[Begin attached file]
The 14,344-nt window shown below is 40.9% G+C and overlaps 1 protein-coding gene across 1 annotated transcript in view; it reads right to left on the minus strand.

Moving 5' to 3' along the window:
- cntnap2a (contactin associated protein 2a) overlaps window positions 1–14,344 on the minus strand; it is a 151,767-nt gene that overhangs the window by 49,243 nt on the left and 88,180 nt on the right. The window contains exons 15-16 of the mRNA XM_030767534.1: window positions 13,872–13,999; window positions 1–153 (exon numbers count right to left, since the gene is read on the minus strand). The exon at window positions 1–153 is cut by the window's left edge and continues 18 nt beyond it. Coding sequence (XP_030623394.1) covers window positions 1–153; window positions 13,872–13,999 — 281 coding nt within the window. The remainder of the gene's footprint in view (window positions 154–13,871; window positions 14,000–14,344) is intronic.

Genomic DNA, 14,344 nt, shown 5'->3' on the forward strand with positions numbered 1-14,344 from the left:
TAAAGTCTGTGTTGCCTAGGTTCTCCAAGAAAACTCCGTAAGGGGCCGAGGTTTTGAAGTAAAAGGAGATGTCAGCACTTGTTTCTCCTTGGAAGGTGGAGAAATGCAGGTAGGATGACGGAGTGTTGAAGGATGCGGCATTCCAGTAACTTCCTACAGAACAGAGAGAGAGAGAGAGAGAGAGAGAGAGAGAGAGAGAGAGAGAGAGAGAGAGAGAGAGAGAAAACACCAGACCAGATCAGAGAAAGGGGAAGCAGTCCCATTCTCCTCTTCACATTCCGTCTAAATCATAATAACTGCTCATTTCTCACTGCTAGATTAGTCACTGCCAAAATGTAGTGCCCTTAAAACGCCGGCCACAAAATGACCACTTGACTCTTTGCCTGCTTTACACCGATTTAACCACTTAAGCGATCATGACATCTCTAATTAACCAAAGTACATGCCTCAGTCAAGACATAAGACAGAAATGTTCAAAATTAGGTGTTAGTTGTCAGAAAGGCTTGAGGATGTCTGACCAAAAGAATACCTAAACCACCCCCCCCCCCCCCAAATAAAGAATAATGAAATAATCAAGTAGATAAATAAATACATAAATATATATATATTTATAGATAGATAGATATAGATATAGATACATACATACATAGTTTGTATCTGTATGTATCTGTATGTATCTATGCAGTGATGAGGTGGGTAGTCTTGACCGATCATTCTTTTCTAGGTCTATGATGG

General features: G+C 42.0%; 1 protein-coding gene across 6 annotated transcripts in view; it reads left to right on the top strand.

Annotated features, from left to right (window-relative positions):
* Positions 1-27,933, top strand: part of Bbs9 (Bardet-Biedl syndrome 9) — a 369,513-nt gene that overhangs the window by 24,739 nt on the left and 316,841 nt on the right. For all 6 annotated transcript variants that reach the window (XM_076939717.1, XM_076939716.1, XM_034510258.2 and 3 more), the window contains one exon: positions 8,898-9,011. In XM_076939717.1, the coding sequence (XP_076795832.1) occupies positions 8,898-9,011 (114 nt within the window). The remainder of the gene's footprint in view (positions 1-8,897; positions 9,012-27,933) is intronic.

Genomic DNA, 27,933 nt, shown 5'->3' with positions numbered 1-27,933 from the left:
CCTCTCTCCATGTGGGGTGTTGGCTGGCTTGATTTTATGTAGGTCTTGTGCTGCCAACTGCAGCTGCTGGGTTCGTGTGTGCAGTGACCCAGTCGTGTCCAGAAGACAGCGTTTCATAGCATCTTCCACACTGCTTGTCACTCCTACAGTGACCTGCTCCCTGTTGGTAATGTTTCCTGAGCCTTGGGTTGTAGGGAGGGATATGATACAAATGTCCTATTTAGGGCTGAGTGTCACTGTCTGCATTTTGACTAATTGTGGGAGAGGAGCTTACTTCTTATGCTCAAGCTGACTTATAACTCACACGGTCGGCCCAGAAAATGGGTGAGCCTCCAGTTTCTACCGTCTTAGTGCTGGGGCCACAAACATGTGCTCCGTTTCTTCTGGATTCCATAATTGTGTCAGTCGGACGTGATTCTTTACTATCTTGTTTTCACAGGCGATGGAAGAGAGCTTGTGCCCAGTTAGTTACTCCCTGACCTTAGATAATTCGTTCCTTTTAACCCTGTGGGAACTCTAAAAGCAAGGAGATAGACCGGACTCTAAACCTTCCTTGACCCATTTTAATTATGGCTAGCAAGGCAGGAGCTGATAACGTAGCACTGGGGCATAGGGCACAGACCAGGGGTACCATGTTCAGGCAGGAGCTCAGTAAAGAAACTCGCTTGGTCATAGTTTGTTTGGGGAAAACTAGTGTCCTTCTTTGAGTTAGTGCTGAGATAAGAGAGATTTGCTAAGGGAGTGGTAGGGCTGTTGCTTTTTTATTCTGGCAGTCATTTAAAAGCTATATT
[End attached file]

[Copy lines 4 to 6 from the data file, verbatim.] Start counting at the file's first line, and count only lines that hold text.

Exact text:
Genomic DNA, 14,344 nt, shown 5'->3' on the forward strand with positions numbered 1-14,344 from the left:
TAAAGTCTGTGTTGCCTAGGTTCTCCAAGAAAACTCCGTAAGGGGCCGAGGTTTTGAAGTAAAAGGAGATGTCAGCACTTGTTTCTCCTTGGAAGGTGGAGAAATGCAGGTAGGATGACGGAGTGTTGAAGGATGCGGCATTCCAGTAACTTCCTACAGAACAGAGAGAGAGAGAGAGAGAGAGAGAGAGAGAGAGAGAGAGAGAGAGAGAGAGAGAGAGAGAAAACACCAGACCAGATCAGAGAAAGGGGAAGCAGTCCCATTCTCCTCTTCACATTCCGTCTAAATCATAATAACTGCTCATTTCTCACTGCTAGATTAGTCACTGCCAAAATGTAGTGCCCTTAAAACGCCGGCCACAAAATGACCACTTGACTCTTTGCCTGCTTTACACCGATTTAACCACTTAAGCGATCATGACATCTCTAATTAACCAAAGTACATGCCTCAGTCAAGACATAAGACAGAAATGTTCAAAATTAGGTGTTAGTTGTCAGAAAGGCTTGAGGATGTCTGACCAAAAGAATACCTAAACCACCCCCCCCCCCCCCAAATAAAGAATAATGAAATAATCAAGTAGATAAATAAATACATAAATATATATATATTTATAGATAGATAGATATAGATATAGATACATACATACATAGTTTGTATCTGTATGTATCTGTATGTATCTATGCAGTGATGAGGTGGGTAGTCTTGACCGATCATTCTTTTCTAGGTCTATGATGG

General features: G+C 42.0%; 1 protein-coding gene across 6 annotated transcripts in view; it reads left to right on the top strand.